Your mortgage bond is, almost without exception, the lowest interest loan you’ll ever get, and is often recommended as a cheap way to finance more than just your home. Banks can usually be convinced to extend a mortgage if your home has appreciated in value, but financial experts advise extreme caution when it comes to taking advantage of this option – particularly for expenses that are unrelated to your home.
“Your bond is both the cheapest form of financing there is, and the most expensive,” says Ria Venter , Regional Manager for Rawson Finance, the Rawson Property Group’s in-house bond originator. “Yes, mortgages have lower interest rates than most other types of loans, and if you’re extremely disciplined, they can be viable and cost-effective alternatives to taking out short-term or personal financing. For most people, however, using a bond instead of short-term finance results in paying – and risking – far more than they would have if they’d gone a different route.”
There are several reasons for this, Venter explains, starting with the long-term nature of a bond.
“Lets say you buy a car for R300 000,” she says. “Normally, you’d take out vehicle financing with a typical loan term of five years and an interest rate of around 12% – or prime plus 1.5%. That would make your monthly repayments about R6750.
“If you use your bond to purchase that same R300 000 car, however, you’ll be paying it off over twenty years instead of five, and those repayments would drop to around R3000 per month – something that seems like a big saving on the surface. Unfortunately, by paying that car off over the extended period of your bond, the amount of interest accrued on the loan skyrockets astronomically. The result is that the bond-financed car ends up costing significantly more than one purchased using traditional vehicle financing.”
The figures certainly support Venters’ argument, with the total cost of purchase increasing from R400 000 using “expensive” vehicle financing to over R610 000 using supposedly “cheaper” bond finance to purchase the same R300 000 car. Sadly, as Venter ’ points out, very few people actually pause to crunch those long-term numbers.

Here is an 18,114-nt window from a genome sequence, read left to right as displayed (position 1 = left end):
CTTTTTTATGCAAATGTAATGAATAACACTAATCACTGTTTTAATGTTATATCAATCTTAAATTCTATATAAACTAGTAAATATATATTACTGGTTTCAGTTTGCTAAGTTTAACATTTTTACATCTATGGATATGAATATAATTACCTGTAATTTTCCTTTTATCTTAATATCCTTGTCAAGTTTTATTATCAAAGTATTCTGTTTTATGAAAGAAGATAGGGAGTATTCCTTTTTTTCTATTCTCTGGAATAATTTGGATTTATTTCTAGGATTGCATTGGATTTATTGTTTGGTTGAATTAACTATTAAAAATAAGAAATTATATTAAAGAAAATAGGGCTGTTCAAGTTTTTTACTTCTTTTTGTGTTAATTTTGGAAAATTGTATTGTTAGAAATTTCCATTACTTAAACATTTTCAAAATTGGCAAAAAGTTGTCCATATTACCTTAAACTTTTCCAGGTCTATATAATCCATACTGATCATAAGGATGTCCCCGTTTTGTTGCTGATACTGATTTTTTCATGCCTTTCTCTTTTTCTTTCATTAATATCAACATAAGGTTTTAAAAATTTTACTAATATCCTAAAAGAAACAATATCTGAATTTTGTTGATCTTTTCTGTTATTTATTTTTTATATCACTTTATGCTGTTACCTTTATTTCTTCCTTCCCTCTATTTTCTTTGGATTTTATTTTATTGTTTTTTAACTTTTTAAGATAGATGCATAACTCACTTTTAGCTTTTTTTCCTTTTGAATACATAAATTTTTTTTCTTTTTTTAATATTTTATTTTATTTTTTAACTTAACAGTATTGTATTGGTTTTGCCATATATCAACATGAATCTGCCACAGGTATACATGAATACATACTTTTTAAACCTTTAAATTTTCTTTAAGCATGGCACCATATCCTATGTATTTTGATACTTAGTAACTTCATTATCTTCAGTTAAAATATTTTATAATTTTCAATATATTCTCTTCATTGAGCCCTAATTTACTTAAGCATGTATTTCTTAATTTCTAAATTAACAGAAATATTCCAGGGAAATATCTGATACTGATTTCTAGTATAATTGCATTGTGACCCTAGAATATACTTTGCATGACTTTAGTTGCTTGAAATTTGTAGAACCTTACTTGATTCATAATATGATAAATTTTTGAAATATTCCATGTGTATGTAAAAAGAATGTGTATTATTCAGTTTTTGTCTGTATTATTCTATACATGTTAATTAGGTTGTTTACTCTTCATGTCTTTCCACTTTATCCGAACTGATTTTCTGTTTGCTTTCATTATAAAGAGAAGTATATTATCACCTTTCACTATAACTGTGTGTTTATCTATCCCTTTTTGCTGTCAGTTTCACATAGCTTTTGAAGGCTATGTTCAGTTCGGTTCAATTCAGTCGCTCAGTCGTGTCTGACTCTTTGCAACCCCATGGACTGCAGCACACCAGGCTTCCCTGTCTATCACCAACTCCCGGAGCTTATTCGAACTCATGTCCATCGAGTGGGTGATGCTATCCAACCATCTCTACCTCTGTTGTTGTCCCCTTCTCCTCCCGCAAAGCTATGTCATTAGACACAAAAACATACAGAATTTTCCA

It must, of course, be noted that if you repaid the R300 000 into your bond over five years instead of twenty (by paying the same amount each month that you would have using vehicle financing) it would be a more affordable option in the long run. However, it’s not just cost that makes using your mortgage a questionable idea – there’s a big risk factor as well.
“Your property acts as collateral for you bond,” says Venter, “which means that if anything goes wrong and you can’t afford your monthly repayments, the bank can repossess your home and sell it to cover your outstanding debt. Now, if you increase those monthly bond repayments to buy other things, you increase the risk that you won’t be able to meet your monthly obligations when money is tight. If that happens, you’re not just going to lose your new car or whatever you spent the money on – you’re going to lose your home.”
Because of this, Venter generally avoids encouraging people to extend their home loan without a very good reason.
“It’s an ethical thing,” she says. “At Rawson Finance, we believe in promoting responsible financial decisions, rather than increasing our customers’ risk profile just to add to our bottom line.”
There is, however, one way you can utilise your bond for finance without increasing your risk.
“If you’ve been paying your bond off faster than required, and therefore have funds in your access facility, you can certainly tap into those for purchases that you’d otherwise have to finance,” says Venter. “It’s still a good idea to pay the money back into your bond as fast as possible to reduce your bond term and save on interest, but it’s a far less risky proposition than increasing your original debt.”
For more advice on best practices relating to property finance, or to enquire about applying for a new bond, contact Rawson Finance on 021 658 7100 or call your nearest Rawson Property Group franchise.